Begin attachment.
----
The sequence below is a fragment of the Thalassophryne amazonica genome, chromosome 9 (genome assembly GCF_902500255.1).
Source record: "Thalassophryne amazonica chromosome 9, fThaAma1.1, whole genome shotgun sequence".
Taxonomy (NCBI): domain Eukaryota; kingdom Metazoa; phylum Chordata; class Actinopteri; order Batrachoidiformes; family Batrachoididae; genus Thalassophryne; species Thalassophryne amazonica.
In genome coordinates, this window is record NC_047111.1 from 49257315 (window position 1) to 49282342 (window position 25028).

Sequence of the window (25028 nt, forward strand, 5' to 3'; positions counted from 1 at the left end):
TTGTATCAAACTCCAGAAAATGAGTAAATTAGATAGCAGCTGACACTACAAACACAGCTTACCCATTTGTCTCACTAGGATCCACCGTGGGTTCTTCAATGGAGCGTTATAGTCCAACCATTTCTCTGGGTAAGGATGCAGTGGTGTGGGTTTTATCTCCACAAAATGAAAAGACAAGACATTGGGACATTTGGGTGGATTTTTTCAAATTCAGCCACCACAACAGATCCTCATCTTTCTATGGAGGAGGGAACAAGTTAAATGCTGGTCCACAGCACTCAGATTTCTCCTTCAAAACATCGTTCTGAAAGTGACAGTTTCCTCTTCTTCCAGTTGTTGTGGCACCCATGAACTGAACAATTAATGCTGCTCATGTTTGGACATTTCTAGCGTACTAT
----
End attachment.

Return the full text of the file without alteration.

The sequence below is a fragment of the Thalassophryne amazonica genome, chromosome 9 (genome assembly GCF_902500255.1).
Source record: "Thalassophryne amazonica chromosome 9, fThaAma1.1, whole genome shotgun sequence".
Taxonomy (NCBI): domain Eukaryota; kingdom Metazoa; phylum Chordata; class Actinopteri; order Batrachoidiformes; family Batrachoididae; genus Thalassophryne; species Thalassophryne amazonica.
In genome coordinates, this window is record NC_047111.1 from 49257315 (window position 1) to 49282342 (window position 25028).

Sequence of the window (25028 nt, forward strand, 5' to 3'; positions counted from 1 at the left end):
TTGTATCAAACTCCAGAAAATGAGTAAATTAGATAGCAGCTGACACTACAAACACAGCTTACCCATTTGTCTCACTAGGATCCACCGTGGGTTCTTCAATGGAGCGTTATAGTCCAACCATTTCTCTGGGTAAGGATGCAGTGGTGTGGGTTTTATCTCCACAAAATGAAAAGACAAGACATTGGGACATTTGGGTGGATTTTTTCAAATTCAGCCACCACAACAGATCCTCATCTTTCTATGGAGGAGGGAACAAGTTAAATGCTGGTCCACAGCACTCAGATTTCTCCTTCAAAACATCGTTCTGAAAGTGACAGTTTCCTCTTCTTCCAGTTGTTGTGGCACCCATGAACTGAACAATTAATGCTGCTCATGTTTGGACATTTCTAGCGTACTAT